Urist MR, Nilsson O, Rusmussen J, Hirota W, Lovell T, Schmalzreid T, et al. Bone regeneration under the influence of a bone morphogenetic protein (BMP) beta tricalcium phosphate (TCP) composite in skull trephine defects in dogs. Clin Orthop Relat Res 1987; 214: 295–304.Google Scholar
  12. 12.
    Ferguson D, Davis WL, Urist MR, Hurt WC, and Allen PA. Bovine bone morphogenetic protein (bBMP) fraction-induced repair of craniotomy defects in the rhesus monkey (Macaca speciosa). Clin Orthop Relat Res 1987; 219: 251–258.Google Scholar
  13. 13.
    Johnson EE, Urist MR, and Finerman GAM. Bone morphogenetic protein augmentation grafting of resistant femoral nonunion. Clin Orthop Relat Res 1988; 230: 257–265.Google Scholar
  14. 14.
    Lovell TP, Dawson EG, Nilsson, OS, and Urist MR. Augmentation of spinal fusion with bone morphogenetic protein in dogs. Clin Orthop Relat Res 1989; 243: 266–274.Google Scholar
  15. 15.
    Doll BA, Towle HJ, Hollinger JO, Reddi AH, and Mellonig JT. The osteogenic potential of two composite graft systems using osteogenin. J Periodontol 1990; 61: 745–750.CrossRefGoogle Scholar
  16. 16.
    Toriumi DM, Kotler HS, Luxenberg DP, Haltrop ME, and Wang EA. Mandibular reconstruction with a recombinant bone-inducing factor. Arch Otolaryngol Neck Surg 1991; 117: 1101–1112.CrossRefGoogle Scholar
  17. 17.
    Heckman JD, Boyan BD, Aufdeforme TB, and Abbot JT. The use of bone morphogenetic protein in the treatment of non-union in a canine model. J Bone Joint Surg 1991; 73-A: 750–764.Google Scholar
  18. 18.
    Ripamonti U, Ma SS, van den Heever B, and Reddi AH. Osteogenin, a bone morphogenetic protein, adsorbed on hydroxyapatite substrata, induces rapid bone differentiation in calvarial defects of adult primates. Plast Reconst Surg 1992; 90: 382–393.CrossRefGoogle Scholar
  19. 19.
    Wozney JM. Bone morphogenetic proteins. Progr Growth Factor Res 1989; 1: 267–280.CrossRefGoogle Scholar
  20. 20.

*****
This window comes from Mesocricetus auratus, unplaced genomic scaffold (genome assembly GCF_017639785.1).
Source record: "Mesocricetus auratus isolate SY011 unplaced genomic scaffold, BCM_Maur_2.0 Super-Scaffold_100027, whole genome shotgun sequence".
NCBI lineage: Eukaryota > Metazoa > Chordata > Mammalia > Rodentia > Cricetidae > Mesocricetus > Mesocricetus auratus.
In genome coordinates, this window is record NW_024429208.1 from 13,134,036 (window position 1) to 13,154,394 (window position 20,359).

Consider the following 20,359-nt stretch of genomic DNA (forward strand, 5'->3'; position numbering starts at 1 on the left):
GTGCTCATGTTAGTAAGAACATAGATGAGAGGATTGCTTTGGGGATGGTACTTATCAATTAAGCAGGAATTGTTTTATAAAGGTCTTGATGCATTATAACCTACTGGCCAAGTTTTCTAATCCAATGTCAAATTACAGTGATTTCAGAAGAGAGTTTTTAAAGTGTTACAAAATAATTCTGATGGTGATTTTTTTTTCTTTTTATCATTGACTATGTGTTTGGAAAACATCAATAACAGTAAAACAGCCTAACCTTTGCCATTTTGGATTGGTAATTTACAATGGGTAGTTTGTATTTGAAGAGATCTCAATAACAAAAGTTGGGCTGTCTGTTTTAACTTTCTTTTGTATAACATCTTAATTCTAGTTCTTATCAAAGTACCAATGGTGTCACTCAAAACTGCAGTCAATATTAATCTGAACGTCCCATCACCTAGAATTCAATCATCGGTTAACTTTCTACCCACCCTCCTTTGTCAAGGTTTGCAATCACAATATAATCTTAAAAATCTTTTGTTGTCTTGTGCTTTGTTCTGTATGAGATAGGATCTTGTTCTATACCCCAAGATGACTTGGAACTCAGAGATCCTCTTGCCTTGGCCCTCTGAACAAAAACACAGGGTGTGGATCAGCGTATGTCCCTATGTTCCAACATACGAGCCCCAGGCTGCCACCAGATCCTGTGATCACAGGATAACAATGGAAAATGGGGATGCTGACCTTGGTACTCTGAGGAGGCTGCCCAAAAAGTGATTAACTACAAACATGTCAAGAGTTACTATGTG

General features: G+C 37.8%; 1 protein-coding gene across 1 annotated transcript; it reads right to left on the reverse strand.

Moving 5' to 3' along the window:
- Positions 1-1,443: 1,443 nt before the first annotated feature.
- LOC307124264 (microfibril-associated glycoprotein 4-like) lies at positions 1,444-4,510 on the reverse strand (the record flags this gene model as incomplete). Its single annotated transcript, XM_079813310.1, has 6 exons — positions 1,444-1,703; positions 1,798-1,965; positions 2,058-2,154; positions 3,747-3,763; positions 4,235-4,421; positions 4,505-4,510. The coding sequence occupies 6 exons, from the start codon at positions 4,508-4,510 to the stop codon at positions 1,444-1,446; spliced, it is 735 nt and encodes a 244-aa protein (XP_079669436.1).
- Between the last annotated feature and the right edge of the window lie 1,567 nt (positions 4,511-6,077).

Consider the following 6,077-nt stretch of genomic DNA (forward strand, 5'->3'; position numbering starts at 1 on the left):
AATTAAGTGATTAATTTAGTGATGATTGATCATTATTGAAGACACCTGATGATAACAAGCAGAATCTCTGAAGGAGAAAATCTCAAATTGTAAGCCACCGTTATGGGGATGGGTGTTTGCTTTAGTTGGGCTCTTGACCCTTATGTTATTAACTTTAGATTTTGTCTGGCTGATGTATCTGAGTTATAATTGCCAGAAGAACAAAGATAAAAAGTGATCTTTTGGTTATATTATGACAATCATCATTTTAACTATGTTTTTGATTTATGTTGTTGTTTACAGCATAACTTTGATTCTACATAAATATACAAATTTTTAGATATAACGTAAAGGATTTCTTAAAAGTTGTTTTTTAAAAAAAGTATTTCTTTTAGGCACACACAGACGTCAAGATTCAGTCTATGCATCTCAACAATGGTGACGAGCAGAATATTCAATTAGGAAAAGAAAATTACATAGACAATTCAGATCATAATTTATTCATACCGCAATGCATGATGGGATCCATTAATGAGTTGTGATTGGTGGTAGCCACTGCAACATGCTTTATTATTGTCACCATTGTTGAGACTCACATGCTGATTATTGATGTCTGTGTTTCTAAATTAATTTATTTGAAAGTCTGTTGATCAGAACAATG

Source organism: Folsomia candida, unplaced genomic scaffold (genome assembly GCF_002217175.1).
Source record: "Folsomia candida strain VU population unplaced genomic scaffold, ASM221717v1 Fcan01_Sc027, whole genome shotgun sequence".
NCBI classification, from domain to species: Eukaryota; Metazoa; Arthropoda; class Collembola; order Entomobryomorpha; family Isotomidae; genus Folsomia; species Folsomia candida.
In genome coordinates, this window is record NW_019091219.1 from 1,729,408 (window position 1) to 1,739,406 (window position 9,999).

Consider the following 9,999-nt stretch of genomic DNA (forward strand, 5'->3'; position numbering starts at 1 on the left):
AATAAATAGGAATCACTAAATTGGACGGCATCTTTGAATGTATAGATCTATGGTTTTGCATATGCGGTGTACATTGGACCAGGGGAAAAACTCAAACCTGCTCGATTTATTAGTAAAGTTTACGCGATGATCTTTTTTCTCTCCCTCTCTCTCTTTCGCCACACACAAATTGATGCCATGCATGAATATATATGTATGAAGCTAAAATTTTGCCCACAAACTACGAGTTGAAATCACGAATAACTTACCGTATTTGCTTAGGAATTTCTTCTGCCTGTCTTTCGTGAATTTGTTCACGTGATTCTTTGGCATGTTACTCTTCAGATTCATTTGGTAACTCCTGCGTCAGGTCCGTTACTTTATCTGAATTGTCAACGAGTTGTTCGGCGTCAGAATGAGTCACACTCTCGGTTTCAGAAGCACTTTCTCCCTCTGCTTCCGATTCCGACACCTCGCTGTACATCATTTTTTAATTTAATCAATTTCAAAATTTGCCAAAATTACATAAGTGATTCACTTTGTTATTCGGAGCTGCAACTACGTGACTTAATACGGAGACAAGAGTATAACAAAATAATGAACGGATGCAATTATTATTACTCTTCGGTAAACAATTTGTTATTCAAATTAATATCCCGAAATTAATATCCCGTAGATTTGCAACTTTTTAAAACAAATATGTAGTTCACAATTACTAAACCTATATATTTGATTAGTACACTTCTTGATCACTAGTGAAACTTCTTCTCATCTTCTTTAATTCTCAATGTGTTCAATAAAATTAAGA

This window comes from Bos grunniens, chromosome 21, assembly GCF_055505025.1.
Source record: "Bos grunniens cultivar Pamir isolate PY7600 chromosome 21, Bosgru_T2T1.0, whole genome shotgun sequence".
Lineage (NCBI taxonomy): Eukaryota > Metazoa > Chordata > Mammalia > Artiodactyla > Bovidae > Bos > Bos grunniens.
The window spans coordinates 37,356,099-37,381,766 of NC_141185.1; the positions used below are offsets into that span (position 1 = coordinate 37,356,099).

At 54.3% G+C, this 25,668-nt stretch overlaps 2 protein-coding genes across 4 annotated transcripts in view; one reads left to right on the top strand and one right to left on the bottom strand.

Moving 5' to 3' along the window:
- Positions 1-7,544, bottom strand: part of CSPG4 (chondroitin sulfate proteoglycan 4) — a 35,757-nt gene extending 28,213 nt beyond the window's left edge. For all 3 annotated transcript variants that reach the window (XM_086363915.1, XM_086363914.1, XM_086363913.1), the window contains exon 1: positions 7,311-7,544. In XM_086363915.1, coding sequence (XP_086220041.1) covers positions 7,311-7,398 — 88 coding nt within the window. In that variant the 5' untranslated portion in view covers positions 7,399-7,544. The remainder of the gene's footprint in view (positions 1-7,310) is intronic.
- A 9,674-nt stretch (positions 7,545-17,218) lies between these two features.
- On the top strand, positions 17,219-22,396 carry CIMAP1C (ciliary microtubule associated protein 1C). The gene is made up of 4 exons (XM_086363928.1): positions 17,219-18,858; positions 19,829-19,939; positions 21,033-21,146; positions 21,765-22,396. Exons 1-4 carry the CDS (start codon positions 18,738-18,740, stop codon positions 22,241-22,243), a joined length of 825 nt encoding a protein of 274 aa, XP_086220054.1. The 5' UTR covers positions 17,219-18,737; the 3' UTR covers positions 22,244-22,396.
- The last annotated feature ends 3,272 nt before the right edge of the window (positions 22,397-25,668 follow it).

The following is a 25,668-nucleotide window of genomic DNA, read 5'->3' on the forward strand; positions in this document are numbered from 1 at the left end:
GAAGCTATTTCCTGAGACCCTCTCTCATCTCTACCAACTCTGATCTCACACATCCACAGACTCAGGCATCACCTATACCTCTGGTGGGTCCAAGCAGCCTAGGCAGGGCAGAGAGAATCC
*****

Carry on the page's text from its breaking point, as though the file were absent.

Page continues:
Urist MR. Bone; formation by autoinduction. Science 1965; 150: 893.CrossRefGoogle Scholar
  21. 21.
    Urist MR and Iwata H. Presrvation and biodegradation of the morphogenetic property of bone matrix. J Theor Biol 1973; 38: 155.CrossRefGoogle Scholar
  22. 22.
    Urist MR, Mikulski A, and Boyd SD. A chemosterilized antigen-extracted autodigested alloimplant for bone bank. Arch Surg 1975; 110: 416–428.CrossRefGoogle Scholar
  23. 23.
    Glowacki J and Mulliken JB. Demineralized bone implants. Clin Plast Surg 1985; 12: 233–241.Google Scholar
  24. 24.
    Kakiuchi M, Hosoya T, Takaoka K, Amitani, K, and Ono K. Human bone matrix gelatin as a clinical allo-implant. Int Orthopaedica (SICOT) 1985; 9: 181–188.CrossRefGoogle Scholar
  25. 25.
    Wozney JM, Rosen V, Celeste AJ, Mistock LM, Whitters MJ, Hewick RM, et al. Novel regulators of bone formation: molecular clones and activities. Science 1988; 242: 1528–1534.CrossRefGoogle Scholar
  26. 26.
    Luyten FP, Cunningham NS, Ma S, Muthukumdram N, Hammonds RG, Nevins WB, et al. Purification and partial amino acid sequence of osteogenin, a protein initiating bone differentiation. JBiol Chem 1989; 264: 13, 377.Google Scholar
  27. 27.
    Wang EA, Rosen V, Cordes P, Hewick RM, Kriz MJ, Luxenberg DP, et al. Purification and characterization of other distinct bone-inducing factors. Proc Natl Acad Sci USA 1988; 85: 9484.CrossRefGoogle Scholar
  28. 28.